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The iPad--Finally, a Computer for the Late Adopter

The iPad may make netbooks irrelevant, and, finally, get my aunt on the Internet

2 min read
The iPad--Finally, a Computer for the Late Adopter

I watched multiple live-blog feeds of the Apple iPad introduction today. (I’ll assume my invitation to the event itself was lost in the email, not that Apple is ignoring Spectrum.) I figured I’d see a really cool e-book reader (wrong), or maybe a great travel computer (right; my husband and I had been thinking about buying a netbook to share, netbooks just lost our interest).

What I didn’t think I’d find was the answer to my aunt’s problem. That is, how do you get a 70-something-year-old woman on the Internet when she’s never used a computer and has just one hard-wired landline phone in her house, no cable TV and no patience for service people, boxes with blinking lights, and frustrating technology?

She’d been eyeing netbooks, thinking they were pretty cute, until I explained she’d need a dsl or cable modem with a wireless base station before she’d be sitting on the living room couch googling random facts. That all sounded much too complicated for what she wanted to do, which was to look up the name of an actress she recognized on TV but couldn’t quite place, or find out a little more about something she just heard on the radio news.

Sure, a 3G data connection is the obvious way to get my aunt on the Internet, but no way is she going to spend $60 a month. No way, either, is she going to sign any kind of contract—she isn’t entirely sure she wants to be on the Internet; she’s not going to commit to paying for two years online.

But Apple’s new iPad offers a 3G connection starting at $15 a month, paid in advance, no contract. This, finally, is a way to get my aunt on the Internet in a completely non-scary way. Not to mention the fact that the iPad doesn’t need a keyboard, and has no separate touchpad or mouse. My aunt will not have to figure out how to make the cursor move to the right place before she clicks—something that I’ve seen can be difficult for folks that haven’t already learned how to use some kind of pointing device.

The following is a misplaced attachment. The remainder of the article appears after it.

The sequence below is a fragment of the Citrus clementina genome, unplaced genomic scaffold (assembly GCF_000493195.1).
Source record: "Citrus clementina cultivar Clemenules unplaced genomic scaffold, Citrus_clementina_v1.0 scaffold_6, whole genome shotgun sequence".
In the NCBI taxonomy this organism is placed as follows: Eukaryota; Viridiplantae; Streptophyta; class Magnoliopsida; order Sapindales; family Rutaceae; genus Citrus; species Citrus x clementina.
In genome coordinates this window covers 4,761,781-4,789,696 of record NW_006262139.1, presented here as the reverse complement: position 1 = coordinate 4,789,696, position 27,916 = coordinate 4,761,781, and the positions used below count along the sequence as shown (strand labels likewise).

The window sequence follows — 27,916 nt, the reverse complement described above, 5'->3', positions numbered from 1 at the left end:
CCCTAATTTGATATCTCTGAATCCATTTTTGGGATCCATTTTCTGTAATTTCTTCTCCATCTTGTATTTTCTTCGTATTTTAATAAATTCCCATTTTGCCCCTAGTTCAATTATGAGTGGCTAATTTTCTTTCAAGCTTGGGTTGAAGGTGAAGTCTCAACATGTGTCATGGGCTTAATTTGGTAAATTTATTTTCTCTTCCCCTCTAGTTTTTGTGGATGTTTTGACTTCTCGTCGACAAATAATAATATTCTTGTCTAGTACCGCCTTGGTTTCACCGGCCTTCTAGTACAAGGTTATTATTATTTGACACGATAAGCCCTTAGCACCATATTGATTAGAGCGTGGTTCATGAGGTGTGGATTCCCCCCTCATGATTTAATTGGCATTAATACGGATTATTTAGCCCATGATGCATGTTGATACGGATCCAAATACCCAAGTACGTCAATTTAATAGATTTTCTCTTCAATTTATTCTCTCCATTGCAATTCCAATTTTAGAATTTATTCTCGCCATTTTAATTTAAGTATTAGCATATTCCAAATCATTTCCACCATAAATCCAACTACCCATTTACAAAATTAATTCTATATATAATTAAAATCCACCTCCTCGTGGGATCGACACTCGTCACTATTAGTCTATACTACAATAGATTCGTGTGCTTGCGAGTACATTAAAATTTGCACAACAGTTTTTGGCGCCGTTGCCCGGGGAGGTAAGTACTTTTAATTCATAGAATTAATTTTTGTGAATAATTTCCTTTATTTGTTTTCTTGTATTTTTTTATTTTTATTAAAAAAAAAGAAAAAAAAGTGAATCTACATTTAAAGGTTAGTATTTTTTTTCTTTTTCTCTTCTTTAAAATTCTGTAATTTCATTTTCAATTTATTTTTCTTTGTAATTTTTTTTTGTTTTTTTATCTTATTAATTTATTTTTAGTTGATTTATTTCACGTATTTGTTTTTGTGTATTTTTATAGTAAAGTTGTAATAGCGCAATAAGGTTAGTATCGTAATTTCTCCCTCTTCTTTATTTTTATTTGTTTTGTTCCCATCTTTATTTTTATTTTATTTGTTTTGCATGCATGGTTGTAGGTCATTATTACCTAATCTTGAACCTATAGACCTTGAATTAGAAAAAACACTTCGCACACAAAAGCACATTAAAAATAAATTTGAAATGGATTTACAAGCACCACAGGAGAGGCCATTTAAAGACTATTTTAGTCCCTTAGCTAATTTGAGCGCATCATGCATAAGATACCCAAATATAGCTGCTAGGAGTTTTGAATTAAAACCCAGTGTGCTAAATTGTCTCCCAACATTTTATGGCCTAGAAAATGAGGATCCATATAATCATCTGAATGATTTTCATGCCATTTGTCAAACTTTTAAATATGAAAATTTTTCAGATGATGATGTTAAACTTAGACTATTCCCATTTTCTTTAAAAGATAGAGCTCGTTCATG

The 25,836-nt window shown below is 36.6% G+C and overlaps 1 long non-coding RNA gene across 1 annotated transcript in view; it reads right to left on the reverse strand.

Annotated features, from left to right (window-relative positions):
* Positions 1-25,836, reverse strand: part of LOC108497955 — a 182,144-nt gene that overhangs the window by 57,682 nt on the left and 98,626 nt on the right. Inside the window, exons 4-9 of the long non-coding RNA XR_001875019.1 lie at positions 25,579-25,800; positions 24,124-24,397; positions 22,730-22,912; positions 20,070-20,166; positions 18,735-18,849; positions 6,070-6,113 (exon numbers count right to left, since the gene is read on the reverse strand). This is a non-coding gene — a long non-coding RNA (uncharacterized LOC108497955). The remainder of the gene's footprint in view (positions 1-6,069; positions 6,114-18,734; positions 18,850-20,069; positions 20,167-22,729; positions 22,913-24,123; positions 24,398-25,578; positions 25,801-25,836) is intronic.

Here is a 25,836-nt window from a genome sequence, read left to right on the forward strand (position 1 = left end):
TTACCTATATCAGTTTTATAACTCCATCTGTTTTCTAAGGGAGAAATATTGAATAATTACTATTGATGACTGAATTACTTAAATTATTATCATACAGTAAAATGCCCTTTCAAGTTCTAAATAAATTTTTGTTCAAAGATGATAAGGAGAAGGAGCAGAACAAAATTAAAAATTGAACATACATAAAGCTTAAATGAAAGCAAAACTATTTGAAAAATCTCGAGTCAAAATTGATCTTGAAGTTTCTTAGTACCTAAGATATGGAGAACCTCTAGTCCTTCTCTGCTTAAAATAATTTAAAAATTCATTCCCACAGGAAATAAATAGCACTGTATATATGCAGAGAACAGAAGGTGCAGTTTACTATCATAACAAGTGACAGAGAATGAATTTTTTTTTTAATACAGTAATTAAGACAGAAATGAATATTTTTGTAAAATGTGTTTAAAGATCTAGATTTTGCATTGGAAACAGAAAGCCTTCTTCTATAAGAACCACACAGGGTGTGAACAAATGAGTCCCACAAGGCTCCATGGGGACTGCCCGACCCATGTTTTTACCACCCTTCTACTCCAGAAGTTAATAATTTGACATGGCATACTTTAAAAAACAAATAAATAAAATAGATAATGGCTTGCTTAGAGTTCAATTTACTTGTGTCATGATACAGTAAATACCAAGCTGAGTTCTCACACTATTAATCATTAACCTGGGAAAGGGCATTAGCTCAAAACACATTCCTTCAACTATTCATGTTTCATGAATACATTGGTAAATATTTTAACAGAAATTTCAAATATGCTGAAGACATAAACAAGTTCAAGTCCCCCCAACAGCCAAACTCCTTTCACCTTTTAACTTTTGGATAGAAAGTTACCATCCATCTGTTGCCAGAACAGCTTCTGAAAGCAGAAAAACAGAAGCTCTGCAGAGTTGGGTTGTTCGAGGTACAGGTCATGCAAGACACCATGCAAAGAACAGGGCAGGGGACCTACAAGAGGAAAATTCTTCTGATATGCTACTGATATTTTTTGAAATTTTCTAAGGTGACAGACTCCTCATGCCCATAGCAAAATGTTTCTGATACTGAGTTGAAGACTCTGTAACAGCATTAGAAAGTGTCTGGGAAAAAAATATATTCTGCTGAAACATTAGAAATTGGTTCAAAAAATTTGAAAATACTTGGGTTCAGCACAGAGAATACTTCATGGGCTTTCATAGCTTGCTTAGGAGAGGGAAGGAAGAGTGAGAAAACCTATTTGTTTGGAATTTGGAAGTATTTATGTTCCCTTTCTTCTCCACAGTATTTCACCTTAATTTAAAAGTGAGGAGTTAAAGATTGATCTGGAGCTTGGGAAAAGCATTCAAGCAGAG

I’m not sure that Apple, a company that’s always attracted the early-adopters, had this extremely-late-adopter market in mind when designing the iPad. But, intentionally or not, the iPad gives those of us who have been trying to get late adopters to just adopt, adopt anything, new hopes of success.

For more reactions and analysis, visit the iPad topic page.

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Why Functional Programming Should Be the Future of Software Development

It’s hard to learn, but your code will produce fewer nasty surprises

11 min read
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A plate of spaghetti made from code
Shira Inbar
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You’d expectthe longest and most costly phase in the lifecycle of a software product to be the initial development of the system, when all those great features are first imagined and then created. In fact, the hardest part comes later, during the maintenance phase. That’s when programmers pay the price for the shortcuts they took during development.

So why did they take shortcuts? Maybe they didn’t realize that they were cutting any corners. Only when their code was deployed and exercised by a lot of users did its hidden flaws come to light. And maybe the developers were rushed. Time-to-market pressures would almost guarantee that their software will contain more bugs than it would otherwise.

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